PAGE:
Movie Review: “Noah”
Russell Crowe, Jennifer Connelly, Ray Winstone, Emma Watson, Logan Lerman, Douglas Booth, Anthony Hopkins
Just as the Bible speaks in many ways to many people, so does Darren Aronofsky’s epic “Noah,” a story about a man, his giant ark and the lengths a family will go to when facing the world’s first apocalypse.
Tackling a story of pre-apocalyptic earth in the before and after stages is nothing new, but Aronofsky knew that he had to pull out all the stops in dealing with the planet’s first biblical disaster. Luckily, he had Russell Crowe to work with. After a brief but eye-catching history lesson (via fast motion) from the time of creation through the questionable dietary choices in the Garden of Eden, to the slaying of Abel by Cain, we arrive at the tenth generation of man, where a young Noah (Dakota Goyo) witnesses his father being killed just as he is about to bestow his birthright, a glowing snakeskin sleeve, upon him.
Years later, an adult Noah (Crowe) is living a happy but isolated life with his wife Naameh (Jennifer Connelly) and three sons, Ham (Logan Lerman), Shem (Douglas Booth) and Japheth (Leo Carroll). But if life (and Twitter 3:16) has taught us anything, it’s that you can avoid people, but not their mistakes. Noah receives a vision, one of great death by flooding. The Creator (The “G-word” is never said in the film) has decided that his experiment with mankind has gone completely off the rails, as everyone is a poster child for the worse sins imaginable against the planet and themselves.
Unfortunately, visions aren’t the same as having a phone call, Skype or even text messages, so Noah seeks out clarification from his granddad Methuselah (Anthony Hopkins). Thanks to his guidance, and getting slipped a mickey, Noah gets a clearer vision: the planet is about to be destroyed by a flood. He is to construct a giant ark with a sample of the planet’s animals and witness the first-ever heavenly version of a reboot. Aiding him in his quest is Ila (Emma Watson), an injured orphan girl who becomes his adopted daughter and love interest of Shem. He’s also greatly assisted by fallen angels turned giant stone creatures called the Watchers, who also sinned against the Creator and seek redemption.
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A chat with Mickey Rourke (“Immortals”)
“9 1/2 Weeks” director Adrian Lyne is supposed to have said that if Mickey Rourke had died in 1986, his legend might have surpassed James Dean’s. Maybe so. The problem was that, after a series of usually superb but always entertaining performances, Rourke didn’t die. Instead, as the man himself explains, artistic hubris and psychological issues got the better of him. He developed probably the worst reputation of any actor in Hollywood before quitting show business for a time to become a boxer at age 39. Though the resulting injuries and reconstructive surgery permanently altered Rourke’s appearance, years of public fence mending and consistently strong work in small but memorable roles have finally paid off in the afterglow of a sympathetic, engaging, and just plain damn brilliant Oscar nominated performance in Darren Aronofsky’s 2008 indie hit, “The Wrestler.”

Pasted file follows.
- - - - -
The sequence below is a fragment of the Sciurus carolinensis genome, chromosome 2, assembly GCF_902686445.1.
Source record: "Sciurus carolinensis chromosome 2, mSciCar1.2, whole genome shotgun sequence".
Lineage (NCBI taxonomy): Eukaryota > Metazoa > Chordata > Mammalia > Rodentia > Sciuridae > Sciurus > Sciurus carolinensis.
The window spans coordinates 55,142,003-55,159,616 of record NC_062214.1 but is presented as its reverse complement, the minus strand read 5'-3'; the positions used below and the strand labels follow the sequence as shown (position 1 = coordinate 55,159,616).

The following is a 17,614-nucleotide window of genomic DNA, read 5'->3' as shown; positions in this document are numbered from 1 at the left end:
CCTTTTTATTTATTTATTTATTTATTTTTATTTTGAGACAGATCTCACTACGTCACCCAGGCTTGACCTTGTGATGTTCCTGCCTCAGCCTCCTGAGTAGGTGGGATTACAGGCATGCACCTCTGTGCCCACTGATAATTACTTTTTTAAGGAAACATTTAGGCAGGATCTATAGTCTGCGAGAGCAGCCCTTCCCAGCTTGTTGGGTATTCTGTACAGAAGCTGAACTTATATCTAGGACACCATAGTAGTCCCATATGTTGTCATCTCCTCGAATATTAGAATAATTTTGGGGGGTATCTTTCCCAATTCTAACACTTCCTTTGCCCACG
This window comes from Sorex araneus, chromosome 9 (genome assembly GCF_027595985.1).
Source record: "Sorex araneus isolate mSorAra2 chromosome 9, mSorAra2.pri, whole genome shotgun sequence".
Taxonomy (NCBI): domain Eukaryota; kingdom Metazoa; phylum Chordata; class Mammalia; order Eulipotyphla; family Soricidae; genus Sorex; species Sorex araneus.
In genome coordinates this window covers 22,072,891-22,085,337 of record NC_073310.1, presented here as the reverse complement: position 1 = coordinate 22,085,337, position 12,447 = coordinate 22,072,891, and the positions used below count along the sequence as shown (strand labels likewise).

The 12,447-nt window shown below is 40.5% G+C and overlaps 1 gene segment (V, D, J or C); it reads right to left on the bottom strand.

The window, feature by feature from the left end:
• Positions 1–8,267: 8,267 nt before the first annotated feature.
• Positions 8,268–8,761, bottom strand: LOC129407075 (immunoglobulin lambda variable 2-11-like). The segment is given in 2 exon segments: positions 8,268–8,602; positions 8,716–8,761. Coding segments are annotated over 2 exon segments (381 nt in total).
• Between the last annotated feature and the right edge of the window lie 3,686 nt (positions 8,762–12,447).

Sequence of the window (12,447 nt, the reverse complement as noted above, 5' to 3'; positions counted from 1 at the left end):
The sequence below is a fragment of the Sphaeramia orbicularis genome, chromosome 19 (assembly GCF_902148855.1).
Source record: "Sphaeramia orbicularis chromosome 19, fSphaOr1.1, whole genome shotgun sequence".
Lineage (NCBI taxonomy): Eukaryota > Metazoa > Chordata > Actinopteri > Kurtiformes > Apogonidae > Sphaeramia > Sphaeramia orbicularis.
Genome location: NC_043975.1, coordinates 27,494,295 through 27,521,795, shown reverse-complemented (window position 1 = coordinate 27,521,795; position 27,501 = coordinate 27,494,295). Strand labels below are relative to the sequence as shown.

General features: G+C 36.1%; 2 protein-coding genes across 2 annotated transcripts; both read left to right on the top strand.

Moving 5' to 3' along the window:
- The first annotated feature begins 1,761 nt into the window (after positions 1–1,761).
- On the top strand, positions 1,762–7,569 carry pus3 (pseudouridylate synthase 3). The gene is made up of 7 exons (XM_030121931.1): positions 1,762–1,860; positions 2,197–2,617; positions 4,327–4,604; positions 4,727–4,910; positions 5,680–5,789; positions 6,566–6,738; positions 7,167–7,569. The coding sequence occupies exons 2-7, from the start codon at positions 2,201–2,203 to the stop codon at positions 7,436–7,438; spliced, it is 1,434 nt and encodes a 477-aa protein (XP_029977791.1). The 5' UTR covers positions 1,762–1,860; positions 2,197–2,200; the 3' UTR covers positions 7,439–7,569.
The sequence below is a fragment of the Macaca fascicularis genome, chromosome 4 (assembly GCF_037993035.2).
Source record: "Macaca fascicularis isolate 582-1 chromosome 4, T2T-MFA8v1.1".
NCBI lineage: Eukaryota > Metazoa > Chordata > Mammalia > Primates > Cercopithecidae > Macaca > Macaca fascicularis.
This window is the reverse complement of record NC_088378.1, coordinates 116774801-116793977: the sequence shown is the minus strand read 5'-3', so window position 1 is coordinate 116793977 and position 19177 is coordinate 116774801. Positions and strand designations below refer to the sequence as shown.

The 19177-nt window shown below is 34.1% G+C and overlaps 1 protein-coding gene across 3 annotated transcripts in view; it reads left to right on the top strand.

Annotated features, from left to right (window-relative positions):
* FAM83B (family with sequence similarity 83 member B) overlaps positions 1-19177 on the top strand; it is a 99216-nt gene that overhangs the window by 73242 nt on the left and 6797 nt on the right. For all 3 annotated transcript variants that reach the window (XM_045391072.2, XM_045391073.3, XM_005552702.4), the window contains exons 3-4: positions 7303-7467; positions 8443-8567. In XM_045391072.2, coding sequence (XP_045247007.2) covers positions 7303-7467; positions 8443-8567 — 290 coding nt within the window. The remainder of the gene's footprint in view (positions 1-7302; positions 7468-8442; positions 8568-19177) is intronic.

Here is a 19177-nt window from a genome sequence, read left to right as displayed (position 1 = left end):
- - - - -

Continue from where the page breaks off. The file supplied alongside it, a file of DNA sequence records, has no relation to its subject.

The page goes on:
A former amateur boxer from Schenectady, New York, the actor first got short-listed for the A-list with his charismatic turn in Barry Levinson’s 1982 ensemble classic about masculine immaturity, “Diner.” That was followed by a series of memorable films that didn’t impress at the box office but live on in home video: “The Pope of Greenwich Village,” Francis Ford Coppola‘s tragically underrated “Rumblefish,” Michael Cimino’s “Year of the Dragon,” Alan Parker’s “Angel Heart,” and Barbet Schroeder’s charming 1987 Charles Bukowski adaptation, “Barfly.” Prior to “The Wrestler,” Rourke was probably best known for 2005’s “Sin City” and 1987’s “9 1/2 Weeks,” which also did a lot to popularize co-star Kim Basinger and the erotic use of ice cubes.
I spoke to Rourke via phone about 24 hours prior to the press junket for “Immortals,” Relativity Media’s hyper-violent mythological fantasy film directed by visual stylist Tarsem Singh (“The Cell,” “The Fall”). When I cheerfully asked the star how he was, his response was a weary, “Oh, that depends.” What else should I have expected from one of acting’s most respected loose cannons?
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